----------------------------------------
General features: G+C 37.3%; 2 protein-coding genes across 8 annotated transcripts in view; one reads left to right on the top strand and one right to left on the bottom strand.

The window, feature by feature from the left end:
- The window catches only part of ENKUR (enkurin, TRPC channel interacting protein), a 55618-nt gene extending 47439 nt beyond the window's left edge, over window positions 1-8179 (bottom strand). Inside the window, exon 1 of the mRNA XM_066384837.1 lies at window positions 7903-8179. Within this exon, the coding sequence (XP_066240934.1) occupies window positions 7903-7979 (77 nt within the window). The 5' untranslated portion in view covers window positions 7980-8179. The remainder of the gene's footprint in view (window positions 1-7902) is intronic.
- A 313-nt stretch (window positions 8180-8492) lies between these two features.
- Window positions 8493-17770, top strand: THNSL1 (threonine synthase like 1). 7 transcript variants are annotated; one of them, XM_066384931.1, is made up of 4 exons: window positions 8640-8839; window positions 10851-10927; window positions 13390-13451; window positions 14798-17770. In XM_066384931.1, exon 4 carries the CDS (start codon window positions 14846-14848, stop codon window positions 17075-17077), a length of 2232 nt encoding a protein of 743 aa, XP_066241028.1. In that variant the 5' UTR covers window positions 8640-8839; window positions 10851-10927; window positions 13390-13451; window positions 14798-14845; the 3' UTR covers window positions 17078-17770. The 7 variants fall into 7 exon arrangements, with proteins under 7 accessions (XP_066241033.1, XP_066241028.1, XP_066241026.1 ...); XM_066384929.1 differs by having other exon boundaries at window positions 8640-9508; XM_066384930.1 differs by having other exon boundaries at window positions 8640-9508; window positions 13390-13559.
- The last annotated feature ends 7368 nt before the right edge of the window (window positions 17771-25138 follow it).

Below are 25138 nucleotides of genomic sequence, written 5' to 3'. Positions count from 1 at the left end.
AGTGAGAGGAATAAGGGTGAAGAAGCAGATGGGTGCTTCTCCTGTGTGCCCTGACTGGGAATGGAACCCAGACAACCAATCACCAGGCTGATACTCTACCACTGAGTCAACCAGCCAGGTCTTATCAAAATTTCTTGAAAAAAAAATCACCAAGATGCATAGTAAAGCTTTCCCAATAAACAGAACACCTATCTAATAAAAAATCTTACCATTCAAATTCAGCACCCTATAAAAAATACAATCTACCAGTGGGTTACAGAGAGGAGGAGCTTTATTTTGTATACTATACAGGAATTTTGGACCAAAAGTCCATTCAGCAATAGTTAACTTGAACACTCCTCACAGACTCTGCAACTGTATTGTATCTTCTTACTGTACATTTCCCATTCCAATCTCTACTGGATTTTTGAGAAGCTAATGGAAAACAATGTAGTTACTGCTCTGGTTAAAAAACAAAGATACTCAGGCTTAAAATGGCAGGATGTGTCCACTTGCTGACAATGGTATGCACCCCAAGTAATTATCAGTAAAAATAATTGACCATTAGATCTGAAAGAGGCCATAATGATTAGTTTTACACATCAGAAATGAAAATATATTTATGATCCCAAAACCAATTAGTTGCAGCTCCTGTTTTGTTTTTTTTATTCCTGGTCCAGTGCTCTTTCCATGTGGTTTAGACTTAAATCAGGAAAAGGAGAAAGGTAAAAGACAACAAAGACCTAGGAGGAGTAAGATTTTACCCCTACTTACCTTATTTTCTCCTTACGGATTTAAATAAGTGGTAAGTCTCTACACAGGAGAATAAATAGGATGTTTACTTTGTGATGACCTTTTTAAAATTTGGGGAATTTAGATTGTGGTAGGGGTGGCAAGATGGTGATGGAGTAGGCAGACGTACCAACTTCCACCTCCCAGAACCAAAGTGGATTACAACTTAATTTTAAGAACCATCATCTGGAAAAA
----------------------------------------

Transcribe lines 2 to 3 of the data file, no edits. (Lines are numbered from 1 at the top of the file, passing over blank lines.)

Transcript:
The window, feature by feature from the left end:
- The window catches only part of ENKUR (enkurin, TRPC channel interacting protein), a 55618-nt gene extending 47439 nt beyond the window's left edge, over window positions 1-8179 (bottom strand). Inside the window, exon 1 of the mRNA XM_066384837.1 lies at window positions 7903-8179. Within this exon, the coding sequence (XP_066240934.1) occupies window positions 7903-7979 (77 nt within the window). The 5' untranslated portion in view covers window positions 7980-8179. The remainder of the gene's footprint in view (window positions 1-7902) is intronic.